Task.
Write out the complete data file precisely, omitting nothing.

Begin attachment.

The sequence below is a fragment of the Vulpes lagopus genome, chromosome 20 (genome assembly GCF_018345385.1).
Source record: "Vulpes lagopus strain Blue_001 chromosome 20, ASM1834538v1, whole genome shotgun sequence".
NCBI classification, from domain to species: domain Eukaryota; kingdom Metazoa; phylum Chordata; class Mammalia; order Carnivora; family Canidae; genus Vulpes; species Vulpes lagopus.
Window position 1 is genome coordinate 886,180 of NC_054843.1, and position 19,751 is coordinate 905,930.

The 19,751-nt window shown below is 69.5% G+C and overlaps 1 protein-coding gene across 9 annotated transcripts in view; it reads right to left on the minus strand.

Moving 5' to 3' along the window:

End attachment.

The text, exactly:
The sequence below is a fragment of the Vulpes lagopus genome, chromosome 20 (genome assembly GCF_018345385.1).
Source record: "Vulpes lagopus strain Blue_001 chromosome 20, ASM1834538v1, whole genome shotgun sequence".
NCBI classification, from domain to species: domain Eukaryota; kingdom Metazoa; phylum Chordata; class Mammalia; order Carnivora; family Canidae; genus Vulpes; species Vulpes lagopus.
Window position 1 is genome coordinate 886,180 of NC_054843.1, and position 19,751 is coordinate 905,930.

The 19,751-nt window shown below is 69.5% G+C and overlaps 1 protein-coding gene across 9 annotated transcripts in view; it reads right to left on the minus strand.

Moving 5' to 3' along the window: